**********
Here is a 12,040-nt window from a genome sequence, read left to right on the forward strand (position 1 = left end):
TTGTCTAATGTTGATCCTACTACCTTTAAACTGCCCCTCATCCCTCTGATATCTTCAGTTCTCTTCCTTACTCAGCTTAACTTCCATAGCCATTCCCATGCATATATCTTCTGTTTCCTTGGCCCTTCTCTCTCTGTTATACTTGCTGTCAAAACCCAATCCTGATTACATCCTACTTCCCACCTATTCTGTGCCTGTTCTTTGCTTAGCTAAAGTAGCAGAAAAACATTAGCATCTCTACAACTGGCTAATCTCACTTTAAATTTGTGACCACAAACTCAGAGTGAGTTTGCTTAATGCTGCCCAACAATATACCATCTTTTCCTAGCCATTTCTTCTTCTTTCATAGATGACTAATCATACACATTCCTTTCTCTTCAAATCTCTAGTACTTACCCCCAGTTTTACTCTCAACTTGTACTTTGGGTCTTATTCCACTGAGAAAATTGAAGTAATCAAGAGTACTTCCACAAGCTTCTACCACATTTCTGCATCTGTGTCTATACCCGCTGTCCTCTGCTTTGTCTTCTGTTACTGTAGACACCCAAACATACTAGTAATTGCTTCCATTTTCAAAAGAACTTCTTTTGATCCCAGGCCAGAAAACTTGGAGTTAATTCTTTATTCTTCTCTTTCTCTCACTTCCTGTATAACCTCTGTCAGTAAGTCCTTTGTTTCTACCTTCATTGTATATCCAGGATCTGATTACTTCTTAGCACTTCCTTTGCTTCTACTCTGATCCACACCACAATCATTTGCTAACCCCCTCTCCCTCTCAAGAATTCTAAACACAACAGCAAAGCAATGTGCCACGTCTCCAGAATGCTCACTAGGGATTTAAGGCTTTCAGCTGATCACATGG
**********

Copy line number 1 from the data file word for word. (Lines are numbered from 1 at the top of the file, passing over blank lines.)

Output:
Here is a 12,040-nt window from a genome sequence, read left to right on the forward strand (position 1 = left end):